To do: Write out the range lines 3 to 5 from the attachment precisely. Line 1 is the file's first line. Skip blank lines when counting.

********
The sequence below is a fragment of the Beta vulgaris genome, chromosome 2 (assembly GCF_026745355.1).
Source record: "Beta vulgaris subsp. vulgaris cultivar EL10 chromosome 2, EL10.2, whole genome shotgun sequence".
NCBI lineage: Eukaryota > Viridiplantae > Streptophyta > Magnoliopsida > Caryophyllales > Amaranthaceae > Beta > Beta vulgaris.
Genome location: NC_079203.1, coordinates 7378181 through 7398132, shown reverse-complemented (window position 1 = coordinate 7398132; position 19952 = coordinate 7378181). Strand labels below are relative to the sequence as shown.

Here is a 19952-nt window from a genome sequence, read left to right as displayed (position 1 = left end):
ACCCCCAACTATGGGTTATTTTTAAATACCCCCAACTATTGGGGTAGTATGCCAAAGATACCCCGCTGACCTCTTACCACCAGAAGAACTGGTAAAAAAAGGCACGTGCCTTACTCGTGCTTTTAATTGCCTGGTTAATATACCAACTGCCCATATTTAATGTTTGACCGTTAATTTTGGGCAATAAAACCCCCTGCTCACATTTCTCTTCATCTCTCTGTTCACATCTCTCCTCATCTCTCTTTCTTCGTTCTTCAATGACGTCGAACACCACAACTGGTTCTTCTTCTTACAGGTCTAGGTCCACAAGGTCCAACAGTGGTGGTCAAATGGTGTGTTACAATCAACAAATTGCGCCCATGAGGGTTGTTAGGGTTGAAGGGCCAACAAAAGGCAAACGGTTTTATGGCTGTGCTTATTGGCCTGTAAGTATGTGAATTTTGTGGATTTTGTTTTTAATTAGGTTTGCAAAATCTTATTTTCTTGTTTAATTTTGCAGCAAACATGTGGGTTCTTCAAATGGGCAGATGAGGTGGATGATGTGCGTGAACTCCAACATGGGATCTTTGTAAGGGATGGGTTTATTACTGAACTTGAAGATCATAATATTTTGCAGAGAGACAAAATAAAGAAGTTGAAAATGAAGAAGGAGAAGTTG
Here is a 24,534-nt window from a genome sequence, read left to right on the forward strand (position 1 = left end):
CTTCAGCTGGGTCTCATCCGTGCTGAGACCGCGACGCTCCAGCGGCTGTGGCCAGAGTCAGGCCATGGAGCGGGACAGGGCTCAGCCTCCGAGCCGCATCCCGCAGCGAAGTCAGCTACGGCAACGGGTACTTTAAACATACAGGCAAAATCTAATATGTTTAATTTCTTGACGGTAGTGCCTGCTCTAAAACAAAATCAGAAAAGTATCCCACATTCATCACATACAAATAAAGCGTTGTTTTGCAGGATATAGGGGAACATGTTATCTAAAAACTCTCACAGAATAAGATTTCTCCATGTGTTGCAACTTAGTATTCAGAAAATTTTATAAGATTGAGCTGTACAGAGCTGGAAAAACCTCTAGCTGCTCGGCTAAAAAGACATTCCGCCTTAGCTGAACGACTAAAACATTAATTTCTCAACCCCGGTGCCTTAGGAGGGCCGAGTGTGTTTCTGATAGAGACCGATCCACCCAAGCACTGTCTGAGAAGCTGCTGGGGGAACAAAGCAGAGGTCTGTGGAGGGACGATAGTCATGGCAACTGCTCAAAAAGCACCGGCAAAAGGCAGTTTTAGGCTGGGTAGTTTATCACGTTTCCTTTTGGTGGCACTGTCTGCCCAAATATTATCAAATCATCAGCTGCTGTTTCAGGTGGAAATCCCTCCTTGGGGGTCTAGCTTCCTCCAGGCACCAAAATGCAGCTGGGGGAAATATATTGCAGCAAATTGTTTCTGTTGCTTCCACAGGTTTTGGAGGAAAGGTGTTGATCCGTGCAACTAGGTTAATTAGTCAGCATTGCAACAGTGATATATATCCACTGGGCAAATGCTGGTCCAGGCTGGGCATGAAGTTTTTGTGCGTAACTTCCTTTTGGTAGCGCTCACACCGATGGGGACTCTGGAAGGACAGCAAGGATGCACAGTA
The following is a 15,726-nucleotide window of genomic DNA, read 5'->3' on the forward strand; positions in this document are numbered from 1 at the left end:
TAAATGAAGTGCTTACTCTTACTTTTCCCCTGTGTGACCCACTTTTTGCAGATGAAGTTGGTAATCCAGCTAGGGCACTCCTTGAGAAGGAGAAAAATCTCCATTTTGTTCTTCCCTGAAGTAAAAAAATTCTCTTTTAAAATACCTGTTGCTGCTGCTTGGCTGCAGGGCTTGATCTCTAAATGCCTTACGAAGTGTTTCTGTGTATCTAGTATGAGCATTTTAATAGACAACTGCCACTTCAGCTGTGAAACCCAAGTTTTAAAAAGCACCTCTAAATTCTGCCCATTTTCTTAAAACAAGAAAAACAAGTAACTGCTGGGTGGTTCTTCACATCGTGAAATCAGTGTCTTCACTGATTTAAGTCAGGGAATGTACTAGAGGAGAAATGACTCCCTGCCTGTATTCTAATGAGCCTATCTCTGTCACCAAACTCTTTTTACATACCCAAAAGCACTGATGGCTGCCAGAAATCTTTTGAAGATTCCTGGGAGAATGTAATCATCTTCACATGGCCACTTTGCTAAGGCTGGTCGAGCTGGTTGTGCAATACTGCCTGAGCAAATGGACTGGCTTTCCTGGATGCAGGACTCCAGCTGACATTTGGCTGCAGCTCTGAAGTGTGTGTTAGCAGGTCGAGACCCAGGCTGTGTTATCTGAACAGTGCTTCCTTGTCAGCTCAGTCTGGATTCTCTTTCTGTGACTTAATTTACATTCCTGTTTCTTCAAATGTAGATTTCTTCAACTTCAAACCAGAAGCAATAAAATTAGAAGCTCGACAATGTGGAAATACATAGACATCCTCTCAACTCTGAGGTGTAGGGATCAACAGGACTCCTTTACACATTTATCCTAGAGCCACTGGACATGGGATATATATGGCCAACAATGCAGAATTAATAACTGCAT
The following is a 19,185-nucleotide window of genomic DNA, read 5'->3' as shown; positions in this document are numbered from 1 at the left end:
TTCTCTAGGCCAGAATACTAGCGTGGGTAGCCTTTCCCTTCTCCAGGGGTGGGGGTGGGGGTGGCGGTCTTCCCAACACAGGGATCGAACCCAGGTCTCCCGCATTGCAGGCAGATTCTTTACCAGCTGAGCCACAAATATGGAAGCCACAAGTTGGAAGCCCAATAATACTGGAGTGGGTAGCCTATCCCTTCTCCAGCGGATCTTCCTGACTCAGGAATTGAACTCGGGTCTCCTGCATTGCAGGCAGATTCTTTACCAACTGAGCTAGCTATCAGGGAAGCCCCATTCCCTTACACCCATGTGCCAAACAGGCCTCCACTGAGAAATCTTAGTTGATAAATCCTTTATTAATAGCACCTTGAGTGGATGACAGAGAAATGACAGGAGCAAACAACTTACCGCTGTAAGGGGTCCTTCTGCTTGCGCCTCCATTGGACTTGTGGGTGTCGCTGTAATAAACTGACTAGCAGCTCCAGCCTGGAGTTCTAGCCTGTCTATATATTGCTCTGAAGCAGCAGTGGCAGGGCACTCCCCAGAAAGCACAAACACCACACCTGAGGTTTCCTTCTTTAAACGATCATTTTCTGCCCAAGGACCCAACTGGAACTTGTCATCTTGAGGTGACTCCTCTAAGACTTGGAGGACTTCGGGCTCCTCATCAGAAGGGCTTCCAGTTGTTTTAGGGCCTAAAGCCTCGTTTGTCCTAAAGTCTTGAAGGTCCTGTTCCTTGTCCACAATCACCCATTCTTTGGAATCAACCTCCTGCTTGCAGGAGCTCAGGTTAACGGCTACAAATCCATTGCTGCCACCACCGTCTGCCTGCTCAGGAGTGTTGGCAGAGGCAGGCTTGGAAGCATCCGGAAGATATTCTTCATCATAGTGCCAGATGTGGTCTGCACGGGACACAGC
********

NCBI lineage: Eukaryota > Viridiplantae > Streptophyta > Magnoliopsida > Caryophyllales > Amaranthaceae > Beta > Beta vulgaris.
Genome location: NC_079203.1, coordinates 7378181 through 7398132, shown reverse-complemented (window position 1 = coordinate 7398132; position 19952 = coordinate 7378181). Strand labels below are relative to the sequence as shown.

Here is a 19952-nt window from a genome sequence, read left to right as displayed (position 1 = left end):